(4) The fourth element is a set of colour and textural features grouped according to the varying alumina content of anode cover materials. These colour and textual features were identified using multivariate image analysis techniques. These features can be used to estimate the alumina content of anode cover materials [8].

(5) The fifth element is the diagnosis and correction of operating cells that were recorded by operators and engineers. This knowledge can be used to form a knowledge database in an expert system (e.g., [9, 10]). It can also assist in the discovery of new knowledge for fault diagnosis and then for validating that new knowledge by using the procedure for knowledge discovery from databases (e.g., [11]).

2.2. Fault Detection and Diagnostic Techniques

The development of fault detection and diagnosis systems involves not only various knowledge domains but also a variety of methods. In the taxonomy proposed here, the group pertaining to the techniques to be used for fault detection and diagnosis is described as the second group. This group concerns the development of a fault detection system by using a suitable technique and utilizing specific knowledge. A brief explanation of each element is given below.

The first element in this group is an analytical approach because two common methods for this approach, parameter estimation and diagnostic observers, were used to develop an aluminium process detection system [12]. The approach was based on a quantitative model in a well-accepted taxonomy developed by Venkatasubramanian et al. [13] in which precise first principles or mathematical models of the process are used to model a system based on the relationship between the inputs and outputs of the process. The differences between actual system behaviour and that of the system model are then calculated and called residuals [13].

Figure 2 shows the two main stages in model-based fault detection and diagnosis [7] where some of the frequently used residual generation methods are diagnostic observers, Kalman filters, and parameter estimation. These residuals are further evaluated in order to identify the occurrence of faults in the process [7].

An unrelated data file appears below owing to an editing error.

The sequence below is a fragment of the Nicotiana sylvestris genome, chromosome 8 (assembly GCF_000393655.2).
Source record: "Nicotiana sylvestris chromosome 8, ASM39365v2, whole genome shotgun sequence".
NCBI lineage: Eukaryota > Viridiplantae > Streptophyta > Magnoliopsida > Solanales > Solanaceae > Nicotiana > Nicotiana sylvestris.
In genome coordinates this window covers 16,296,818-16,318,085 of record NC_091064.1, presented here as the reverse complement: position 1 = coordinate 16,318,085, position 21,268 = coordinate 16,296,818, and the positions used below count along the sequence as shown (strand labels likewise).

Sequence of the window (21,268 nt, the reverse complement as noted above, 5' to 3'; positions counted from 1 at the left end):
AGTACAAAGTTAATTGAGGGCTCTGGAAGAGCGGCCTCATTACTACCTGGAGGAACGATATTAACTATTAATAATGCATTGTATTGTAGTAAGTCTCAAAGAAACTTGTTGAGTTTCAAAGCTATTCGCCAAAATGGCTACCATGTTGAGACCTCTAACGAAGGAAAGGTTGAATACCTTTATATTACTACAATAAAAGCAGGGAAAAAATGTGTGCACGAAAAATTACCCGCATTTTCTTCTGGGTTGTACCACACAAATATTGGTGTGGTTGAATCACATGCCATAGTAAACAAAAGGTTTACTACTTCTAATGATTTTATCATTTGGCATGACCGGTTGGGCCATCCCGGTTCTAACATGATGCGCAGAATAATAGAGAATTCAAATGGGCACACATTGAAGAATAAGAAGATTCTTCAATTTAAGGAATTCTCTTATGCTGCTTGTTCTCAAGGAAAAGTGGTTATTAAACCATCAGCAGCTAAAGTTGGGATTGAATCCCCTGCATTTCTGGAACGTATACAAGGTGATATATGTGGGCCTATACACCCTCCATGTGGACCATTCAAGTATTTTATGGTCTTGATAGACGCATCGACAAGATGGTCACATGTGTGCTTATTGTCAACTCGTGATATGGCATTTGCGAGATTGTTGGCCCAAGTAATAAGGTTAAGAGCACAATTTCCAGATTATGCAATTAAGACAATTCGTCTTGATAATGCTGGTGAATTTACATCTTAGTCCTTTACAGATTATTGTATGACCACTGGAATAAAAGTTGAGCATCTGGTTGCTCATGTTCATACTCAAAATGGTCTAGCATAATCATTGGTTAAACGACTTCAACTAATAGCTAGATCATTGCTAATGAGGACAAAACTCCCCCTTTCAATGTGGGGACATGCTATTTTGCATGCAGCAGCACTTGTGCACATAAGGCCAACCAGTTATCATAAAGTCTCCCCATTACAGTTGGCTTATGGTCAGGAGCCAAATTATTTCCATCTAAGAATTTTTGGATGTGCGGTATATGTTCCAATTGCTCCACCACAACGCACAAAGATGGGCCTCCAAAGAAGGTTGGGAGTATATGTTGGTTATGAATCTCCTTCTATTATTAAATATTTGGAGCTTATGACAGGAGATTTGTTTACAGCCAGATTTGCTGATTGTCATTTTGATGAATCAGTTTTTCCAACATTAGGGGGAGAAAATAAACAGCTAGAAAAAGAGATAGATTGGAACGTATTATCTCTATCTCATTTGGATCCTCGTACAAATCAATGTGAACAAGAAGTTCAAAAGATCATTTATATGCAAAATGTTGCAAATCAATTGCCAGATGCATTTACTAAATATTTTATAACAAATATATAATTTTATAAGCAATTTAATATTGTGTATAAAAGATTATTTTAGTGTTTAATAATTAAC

In a fault detection system for the aluminium smelting process, an extended Kalman filter was used in order to not only estimate the alumina concentration in different sections of an aluminium reduction cell, but to also indicate an abnormal alumina distribution. A mathematical model was developed to estimate the alumina concentration. Residuals were generated from the difference between the alumina concentration expected by the system model and the actual concentration [12]. Abnormal alumina distribution was detected when the residuals were significant. However, the residuals not only indicate abnormal events but may also indicate other sources including noise, disturbances, and model errors [7]. This issue of robustness may limit the effectiveness of using the Kalman filter or other model-based approaches.

An expert system which is a process history-based approach is the second element in this group. In the process history-based approach, prior knowledge is extracted from a large amount of historical data. This feature extraction can be divided into qualitative and quantitative methods as shown in Figure 3 [14]. A popular example of a qualitative method is the expert system where prior knowledge from experts is extracted to represent human knowledge in a particular domain. It is used in fault diagnosis to infer a conclusion of an out-of-control situation by combining the facts from a user with the knowledge from human experts represented in knowledge databases. In the aluminium smelting process, knowledge relating to diagnosis and correction of operating cells was incorporated in a number of expert systems such as those of Haldris [9], the FMFA-based expert system [10], and the CVG Venalum potline supervisory system [15]. In an aluminium electrolysis process expert system (AEPES) [16], for example, there were two subsystems; the first one incorporated more general knowledge of the aluminium reduction cell including unstable cell voltage, anode carbon quality, and higher iron impurity. The second one incorporated specific knowledge including bath temperature, metal level, and bath ratio. The use of an expert system, however, lacks statistical inference and pattern recognition [17].

The third element in this group, neural networks, is also a process history-based approach. As shown in Figure 3, the quantitative method can be divided into statistical and nonstatistical. The use of artificial neural networks is a nonstatistical approach used in fault diagnosis to recognise the received pattern of data by using a nonlinear mapping between input (data patterns) and output (fault classes). This mapping consists of hidden neurons that are highly interconnected and arranged in layers [17]. In the aluminium smelting process, a backpropagation neural network was used to map spectra of cell resistance and output vectors for three cases which were normal cell, aluminium roll, and abnormal anode [1]. In addition, a feedforward neural network was used to predict cell resistance and as a fast dynamic indicator [4]. Both systems used simulation data to train the networks. The use of neural networks, however, lacks the ability to generalise/explain behaviour [18].